• HELP AUTHORITIES AND GET SOCIETY BACK ON ITS FEET: With appropriate quality data, authorities can take effective measures, make informed decisions about the optimal use of public resources, for example, planning sanitization efforts, the sourcing of vaccine and staffing at elderly care facilities). Lockdowns can be limited to where it is needed and people can get back to leading a normal life, faster.

How we built it

On the client side, it supports three kinds of users: 1) Organisation data admins 2) Citizens and 3) Developers.

All Data4Life APIs are exposed as RESTful APIs, that can be accessed via Bearer access tokens. The solution relies on a mobile phone at the beginning, an OTP-based login solution. In future admins can only login via advanced authentication (LoA3).

The platform is built on a concrete, consent-centric architecture supporting privacy by design and compliance with the GDPR. It uses iGrant.io Open APIs and services for this purpose.

Key aspects of the solution also include, algorithms for risk assessment calculations based on various personal data parameters, area risk ranking, historical and current location data analysis, privacy centric contract tracing (using DP-3T protocol) for personal wellness status assessment.

The users can perform Risk Assessment with the following data:

  • Age: is the age of the citizen
  • Wellness status: is calculated based on a survey. This can be localized for any country.
  • Health status: requires the individual to upload a certificate of immunity or certificate of having done tests with results verified from health authorities or test kit manufacturers using a SSI (Self Sovereign Identity) based verification method.
  • Current location data: is used to notify the user in case the person visited an identified hotspot recently. It also alerts if he person has been in contact with an infected person.
  • Historic location data: used for risk analysis could be manually entered or could be uploaded from google, facebook, telecom operators and any other third parties where an individual might have that data.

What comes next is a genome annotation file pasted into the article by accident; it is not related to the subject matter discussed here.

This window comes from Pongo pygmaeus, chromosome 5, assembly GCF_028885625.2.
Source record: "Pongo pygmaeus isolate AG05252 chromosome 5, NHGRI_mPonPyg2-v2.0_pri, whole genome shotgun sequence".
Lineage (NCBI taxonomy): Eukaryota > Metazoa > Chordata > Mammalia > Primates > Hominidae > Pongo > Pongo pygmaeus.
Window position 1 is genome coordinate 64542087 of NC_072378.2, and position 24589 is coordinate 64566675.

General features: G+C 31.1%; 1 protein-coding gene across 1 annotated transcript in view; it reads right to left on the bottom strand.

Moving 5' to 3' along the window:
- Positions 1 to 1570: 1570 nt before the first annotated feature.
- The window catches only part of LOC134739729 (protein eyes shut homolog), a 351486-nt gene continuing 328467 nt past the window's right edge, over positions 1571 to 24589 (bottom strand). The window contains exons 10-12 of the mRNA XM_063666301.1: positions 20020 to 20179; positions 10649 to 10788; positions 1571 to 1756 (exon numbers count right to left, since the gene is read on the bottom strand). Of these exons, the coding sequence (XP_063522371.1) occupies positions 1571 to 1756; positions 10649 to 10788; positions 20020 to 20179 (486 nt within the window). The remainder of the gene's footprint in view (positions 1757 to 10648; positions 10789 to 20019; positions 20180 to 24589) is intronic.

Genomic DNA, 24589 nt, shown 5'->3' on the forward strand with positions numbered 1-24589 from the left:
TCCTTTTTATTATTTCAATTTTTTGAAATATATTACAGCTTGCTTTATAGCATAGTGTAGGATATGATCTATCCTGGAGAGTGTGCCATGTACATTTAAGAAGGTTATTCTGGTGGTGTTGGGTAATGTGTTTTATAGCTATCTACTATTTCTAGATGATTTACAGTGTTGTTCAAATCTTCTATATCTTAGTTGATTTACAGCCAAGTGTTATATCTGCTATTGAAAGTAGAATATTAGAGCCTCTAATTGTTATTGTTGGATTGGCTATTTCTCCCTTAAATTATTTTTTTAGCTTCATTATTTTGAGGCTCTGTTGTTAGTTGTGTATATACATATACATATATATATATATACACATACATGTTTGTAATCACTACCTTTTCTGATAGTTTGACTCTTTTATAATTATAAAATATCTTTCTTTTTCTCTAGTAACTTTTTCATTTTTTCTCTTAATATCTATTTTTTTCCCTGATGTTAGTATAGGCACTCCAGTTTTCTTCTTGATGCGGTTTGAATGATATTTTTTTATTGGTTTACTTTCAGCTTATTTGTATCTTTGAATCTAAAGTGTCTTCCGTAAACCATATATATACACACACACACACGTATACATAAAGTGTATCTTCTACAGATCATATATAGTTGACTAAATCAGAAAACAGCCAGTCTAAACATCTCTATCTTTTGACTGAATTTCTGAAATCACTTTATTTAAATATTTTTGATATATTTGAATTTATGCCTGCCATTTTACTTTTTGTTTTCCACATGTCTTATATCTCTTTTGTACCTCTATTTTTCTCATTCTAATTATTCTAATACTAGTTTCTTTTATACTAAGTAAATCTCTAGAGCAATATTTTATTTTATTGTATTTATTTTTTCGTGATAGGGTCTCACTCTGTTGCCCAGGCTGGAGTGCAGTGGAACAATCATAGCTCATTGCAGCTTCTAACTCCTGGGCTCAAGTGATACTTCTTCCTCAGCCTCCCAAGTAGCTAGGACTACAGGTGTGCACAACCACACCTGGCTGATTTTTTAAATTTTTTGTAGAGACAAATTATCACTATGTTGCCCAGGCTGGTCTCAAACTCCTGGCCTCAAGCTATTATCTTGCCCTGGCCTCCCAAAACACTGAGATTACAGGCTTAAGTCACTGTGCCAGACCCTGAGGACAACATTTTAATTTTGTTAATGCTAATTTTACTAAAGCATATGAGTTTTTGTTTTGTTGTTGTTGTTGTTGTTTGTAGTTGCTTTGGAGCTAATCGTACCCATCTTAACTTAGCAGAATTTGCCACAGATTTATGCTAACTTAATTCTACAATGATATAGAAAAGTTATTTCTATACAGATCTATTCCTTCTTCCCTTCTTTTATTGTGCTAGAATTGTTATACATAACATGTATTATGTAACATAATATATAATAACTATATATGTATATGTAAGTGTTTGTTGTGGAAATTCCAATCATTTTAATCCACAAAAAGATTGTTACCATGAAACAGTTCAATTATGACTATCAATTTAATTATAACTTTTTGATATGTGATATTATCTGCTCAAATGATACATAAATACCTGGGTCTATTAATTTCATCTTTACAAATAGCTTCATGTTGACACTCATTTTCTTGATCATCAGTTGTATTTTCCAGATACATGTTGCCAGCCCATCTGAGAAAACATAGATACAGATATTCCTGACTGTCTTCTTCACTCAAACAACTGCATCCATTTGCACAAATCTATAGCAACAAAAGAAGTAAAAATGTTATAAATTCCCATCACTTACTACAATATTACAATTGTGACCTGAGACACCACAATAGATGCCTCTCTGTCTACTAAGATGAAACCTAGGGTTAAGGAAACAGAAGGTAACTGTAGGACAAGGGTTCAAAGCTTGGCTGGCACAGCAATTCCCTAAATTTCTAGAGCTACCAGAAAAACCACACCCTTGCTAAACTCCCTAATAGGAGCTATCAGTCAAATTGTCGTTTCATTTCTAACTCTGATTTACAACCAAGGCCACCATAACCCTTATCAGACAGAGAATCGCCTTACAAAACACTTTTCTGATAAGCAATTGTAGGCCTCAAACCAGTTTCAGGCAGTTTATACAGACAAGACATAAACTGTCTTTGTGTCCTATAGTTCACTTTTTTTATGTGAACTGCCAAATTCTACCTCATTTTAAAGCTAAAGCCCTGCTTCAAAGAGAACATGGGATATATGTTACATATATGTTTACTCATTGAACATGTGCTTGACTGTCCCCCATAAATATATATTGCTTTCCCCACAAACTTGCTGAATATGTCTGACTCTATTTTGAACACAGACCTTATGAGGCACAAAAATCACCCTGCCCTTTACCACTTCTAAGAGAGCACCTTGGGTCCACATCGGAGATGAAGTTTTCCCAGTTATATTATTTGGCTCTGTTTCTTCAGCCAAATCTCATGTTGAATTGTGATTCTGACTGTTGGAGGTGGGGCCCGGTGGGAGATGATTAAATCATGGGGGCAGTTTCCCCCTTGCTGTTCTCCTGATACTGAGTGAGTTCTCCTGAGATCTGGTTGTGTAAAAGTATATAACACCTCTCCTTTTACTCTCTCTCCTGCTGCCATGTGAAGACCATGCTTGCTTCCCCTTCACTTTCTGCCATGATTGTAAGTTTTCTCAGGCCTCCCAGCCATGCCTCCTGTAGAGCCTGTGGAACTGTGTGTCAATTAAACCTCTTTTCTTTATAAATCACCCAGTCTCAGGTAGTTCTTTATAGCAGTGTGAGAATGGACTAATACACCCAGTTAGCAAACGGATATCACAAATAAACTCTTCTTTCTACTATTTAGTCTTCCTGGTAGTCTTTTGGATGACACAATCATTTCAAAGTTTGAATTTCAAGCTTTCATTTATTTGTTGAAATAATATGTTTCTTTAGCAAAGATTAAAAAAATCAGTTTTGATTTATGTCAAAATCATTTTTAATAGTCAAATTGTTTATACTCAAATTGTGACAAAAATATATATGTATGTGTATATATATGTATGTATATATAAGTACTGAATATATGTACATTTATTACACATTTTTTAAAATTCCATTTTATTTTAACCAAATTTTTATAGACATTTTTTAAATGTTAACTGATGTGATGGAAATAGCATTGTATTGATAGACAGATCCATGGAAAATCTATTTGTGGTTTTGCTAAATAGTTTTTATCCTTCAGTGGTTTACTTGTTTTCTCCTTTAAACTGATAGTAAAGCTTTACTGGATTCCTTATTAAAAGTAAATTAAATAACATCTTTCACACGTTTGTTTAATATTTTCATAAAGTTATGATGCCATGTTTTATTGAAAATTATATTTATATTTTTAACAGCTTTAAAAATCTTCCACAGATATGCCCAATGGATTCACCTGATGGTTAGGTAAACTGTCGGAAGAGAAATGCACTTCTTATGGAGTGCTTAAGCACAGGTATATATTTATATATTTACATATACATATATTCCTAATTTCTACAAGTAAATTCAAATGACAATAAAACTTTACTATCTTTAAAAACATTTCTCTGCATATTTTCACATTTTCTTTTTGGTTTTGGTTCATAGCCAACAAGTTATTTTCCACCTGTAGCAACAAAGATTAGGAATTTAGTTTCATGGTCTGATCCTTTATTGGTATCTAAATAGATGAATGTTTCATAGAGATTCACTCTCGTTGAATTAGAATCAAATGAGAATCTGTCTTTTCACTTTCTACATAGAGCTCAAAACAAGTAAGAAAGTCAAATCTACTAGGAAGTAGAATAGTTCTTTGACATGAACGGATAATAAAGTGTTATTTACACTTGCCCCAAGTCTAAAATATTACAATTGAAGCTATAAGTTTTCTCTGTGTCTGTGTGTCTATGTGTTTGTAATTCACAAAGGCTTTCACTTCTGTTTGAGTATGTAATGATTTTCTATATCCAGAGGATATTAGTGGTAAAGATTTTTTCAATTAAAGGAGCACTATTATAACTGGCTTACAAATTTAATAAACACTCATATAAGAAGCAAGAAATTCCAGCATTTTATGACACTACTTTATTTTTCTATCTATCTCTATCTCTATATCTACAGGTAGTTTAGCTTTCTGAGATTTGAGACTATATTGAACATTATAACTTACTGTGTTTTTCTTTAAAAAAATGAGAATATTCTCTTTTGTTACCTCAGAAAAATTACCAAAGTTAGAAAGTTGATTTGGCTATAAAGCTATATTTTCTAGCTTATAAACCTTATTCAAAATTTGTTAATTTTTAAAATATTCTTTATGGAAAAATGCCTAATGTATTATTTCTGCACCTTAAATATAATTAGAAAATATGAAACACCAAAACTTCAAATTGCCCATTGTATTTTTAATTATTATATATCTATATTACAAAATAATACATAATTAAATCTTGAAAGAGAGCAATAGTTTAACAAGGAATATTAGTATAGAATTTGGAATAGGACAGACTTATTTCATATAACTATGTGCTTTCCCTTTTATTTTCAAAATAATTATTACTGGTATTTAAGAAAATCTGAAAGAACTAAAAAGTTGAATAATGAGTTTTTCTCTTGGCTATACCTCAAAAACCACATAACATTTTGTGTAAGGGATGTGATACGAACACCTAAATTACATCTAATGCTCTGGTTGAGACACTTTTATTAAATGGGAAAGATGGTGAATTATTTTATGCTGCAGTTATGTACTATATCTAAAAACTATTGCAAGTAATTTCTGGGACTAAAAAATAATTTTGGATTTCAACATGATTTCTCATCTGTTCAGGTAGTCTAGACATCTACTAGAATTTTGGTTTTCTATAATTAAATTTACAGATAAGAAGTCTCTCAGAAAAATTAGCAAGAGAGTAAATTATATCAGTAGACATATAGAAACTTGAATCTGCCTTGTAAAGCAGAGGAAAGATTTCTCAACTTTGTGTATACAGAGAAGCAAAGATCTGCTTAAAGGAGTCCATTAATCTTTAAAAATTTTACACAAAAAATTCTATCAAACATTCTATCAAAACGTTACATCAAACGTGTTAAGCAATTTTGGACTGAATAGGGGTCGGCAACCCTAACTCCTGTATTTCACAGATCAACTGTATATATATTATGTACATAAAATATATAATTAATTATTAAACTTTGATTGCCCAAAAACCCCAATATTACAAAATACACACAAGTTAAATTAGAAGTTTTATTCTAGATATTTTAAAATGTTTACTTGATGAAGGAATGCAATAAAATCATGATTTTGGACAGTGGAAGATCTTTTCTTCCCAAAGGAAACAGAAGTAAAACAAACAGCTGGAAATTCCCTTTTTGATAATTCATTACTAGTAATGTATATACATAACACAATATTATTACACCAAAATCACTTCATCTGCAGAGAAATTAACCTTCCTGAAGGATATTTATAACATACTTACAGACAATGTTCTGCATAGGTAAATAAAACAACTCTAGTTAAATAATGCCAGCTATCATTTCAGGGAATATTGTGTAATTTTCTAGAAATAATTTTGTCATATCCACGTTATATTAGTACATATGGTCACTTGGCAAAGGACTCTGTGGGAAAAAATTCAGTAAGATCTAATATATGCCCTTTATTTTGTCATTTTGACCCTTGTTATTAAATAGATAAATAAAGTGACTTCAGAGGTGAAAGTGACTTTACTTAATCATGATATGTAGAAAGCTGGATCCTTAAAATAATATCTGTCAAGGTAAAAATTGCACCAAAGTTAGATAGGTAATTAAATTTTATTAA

• Contact tracing data: We are also integrating the contact tracing SDK created by the DP-3T project (short for Decentralized Privacy-Preserving Proximity Tracing). This contact tracing protocol created by leading academics from all over Europe embraces privacy-by-design and data minimization principles. We have high hopes of this solution becoming a standard across Europe (or at least heavily influencing an eventual standard). When Apple and Google contact tracing APIs are released, we could replace this with those APIs.

What we did during the hackathon weekend?

  • We built a flutter based user app that connects to the iGrant.io (consent management and personal data exchange platform) backend APIs. This is used to make an iOS and Android app ready for playstore and appstore now.
  • Enabled DP-3T protocol for a privacy centric contact tracing as a new parameter for performing risk analysis
  • Got the authority admin dashboard connected to backend APIs after authentication
  • Got the verification of health certificates as an additional option to be added into the app

The value of your solution(s) after the crisis

  • Data4Life is an interactive platform whereby citizens can share their data for their own and public good, without compromising their privacy rights.